Hendri Pelser
3 minute read
2 Aug 2020
1:56 pm

It was a tough week to be a cadre

Hendri Pelser

They say a week is a long time in politics and it has been one hell of a week.

Picture for illustration purposes. The doors to the Pretoria Magistrate's court can be seen closed for decontamination after cases of Covid-19 were found among staff, 20 July 2020, Pretoria. Picture: Jacques Nelles

By all accounts it sounds as the ANC President, Cyril Ramaphosa, had a torrid time pretending to be the party’s leader over the weekend.

Attempts to institute internal investigations against Covid-19 profiteering and corruption by elected ANC officials did not seem to amount to much at this stage.

And why would it?

Who in their right minds would start an investigation into alleged corruption by Luthuli House’s cadres?

Then follows the wishy-washy statement issued by the South African President, also Cyril Ramaphosa, on Saturday.

With spokesperson Khusela Diko on special leave (we’ll circle around to this shortly), it seems someone picked up that South Africa will pass the psychological barrier of 500,000 Covid-19 confirmed infections and that the commander in chief should say something about it.

He did. Say a few things. That is.

Nothing very interesting or important besides making sure that we all know that the lockdown worked and that we only have 152,676 active Covid-19 cases.

Oh, there was a single paragraph on the corruption he waxed so lyrically about in his address to the nation only a week and a half ago.

One single paragraph. Forty-one words.

Remember, that address to the nation was just days before the Diko bomb blew and the spate of other accusations suddenly came to light…

What a week, comrades

They say a week is a long time in politics and it has been one hell of a week.

Here’s a quick recap:

The Presidential spokesperson, Diko, goes on special leave after it emerges that her husband, the king that’s actually a chief but insists that he’s a king, scored a tender for R125 million-odd in PPEs.

(The Dikos deny any wrongdoing).

Next up for a holiday was the Gauteng Health MEC Bandile Masuku, who was joined by his wife, Joburg’s group corporate and shared services MMC, Loyiso Masuku.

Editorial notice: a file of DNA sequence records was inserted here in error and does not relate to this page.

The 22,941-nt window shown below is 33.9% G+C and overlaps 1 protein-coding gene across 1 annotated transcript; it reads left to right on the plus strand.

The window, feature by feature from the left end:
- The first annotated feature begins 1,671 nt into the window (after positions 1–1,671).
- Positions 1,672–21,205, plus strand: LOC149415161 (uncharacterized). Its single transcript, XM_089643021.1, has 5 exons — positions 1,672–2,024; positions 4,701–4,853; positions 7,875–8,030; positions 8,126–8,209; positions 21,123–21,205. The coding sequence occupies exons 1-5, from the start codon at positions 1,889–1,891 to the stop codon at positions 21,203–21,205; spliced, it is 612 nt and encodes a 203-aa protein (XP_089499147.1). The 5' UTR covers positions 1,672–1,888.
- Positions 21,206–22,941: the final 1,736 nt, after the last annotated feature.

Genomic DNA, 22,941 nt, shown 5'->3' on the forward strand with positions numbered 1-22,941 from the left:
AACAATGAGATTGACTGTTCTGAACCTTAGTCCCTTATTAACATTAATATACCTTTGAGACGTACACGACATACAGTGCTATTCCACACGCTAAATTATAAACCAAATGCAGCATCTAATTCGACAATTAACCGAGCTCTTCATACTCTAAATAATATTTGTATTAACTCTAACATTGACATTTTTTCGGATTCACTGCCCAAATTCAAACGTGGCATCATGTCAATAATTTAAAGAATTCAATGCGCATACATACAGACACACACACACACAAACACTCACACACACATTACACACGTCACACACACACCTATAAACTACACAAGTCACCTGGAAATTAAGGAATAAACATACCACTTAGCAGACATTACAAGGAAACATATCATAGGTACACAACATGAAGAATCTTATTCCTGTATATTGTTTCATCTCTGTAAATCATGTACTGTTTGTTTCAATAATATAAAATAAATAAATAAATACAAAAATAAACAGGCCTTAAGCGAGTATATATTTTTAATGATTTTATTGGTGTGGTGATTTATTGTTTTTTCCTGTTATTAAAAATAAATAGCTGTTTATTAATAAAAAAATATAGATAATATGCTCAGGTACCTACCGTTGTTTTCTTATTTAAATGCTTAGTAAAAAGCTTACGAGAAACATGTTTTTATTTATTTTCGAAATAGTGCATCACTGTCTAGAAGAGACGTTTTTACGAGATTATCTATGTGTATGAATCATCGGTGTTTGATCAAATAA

(They are close to the Dikos and deny any wrongdoing).

But the party only got started as we play the hottest new game in town: Guess who got a PPE contract, and/or other emergency tenders… “allegedly”?

Some of the names dropped included former minister Nomvula Mokonyane’s daughter Katleho (R2.7m), ANC secretary-general Ace Magashule’s sons Tshepiso (R2.29m) and Thato (R427k), and a couple of connected people taking care of Andrew Mlangeni’s funeral.

(Ace denied strong-arming anyone into giving his offspring any tenders).

Today, City Press reported that the Eastern Cape government is probing R1.2 billion worth of Covid-19 tenders.

The list grows longer by the day and given the reports surfacing from the ANC’s National Executive Committee’s (NEC) meeting over the weekend, not much is going to happen from the party’s side… to put an end to the emergency procurement party.

Hate him or love him, Mbeki nailed it

This week the last of the Rivonia Trailists was laid to rest.

It is sad that Mlangeni’s funeral became overshadowed by military personnel smoking, the lack of social distancing or allegations of selective procurement.

But, when former President Thabo Mbeki dropped his own bombshell in his eulogy, the awkwardness could not have been any more palpable.

Mlangeni had “very good cause” to be concerned about the state of African National Congress, the man of mixed reputation himself said.

Why be concerned?

Because a man of significant reputed moral character, hailed by peers with equally principled histories, would be ashamed of the organisation he sacrificed so much for.


Not shem.

Because shem, it has been a tough week for the cadres.

Hendri Pelser is the acting Digital Editor of The Citizen.

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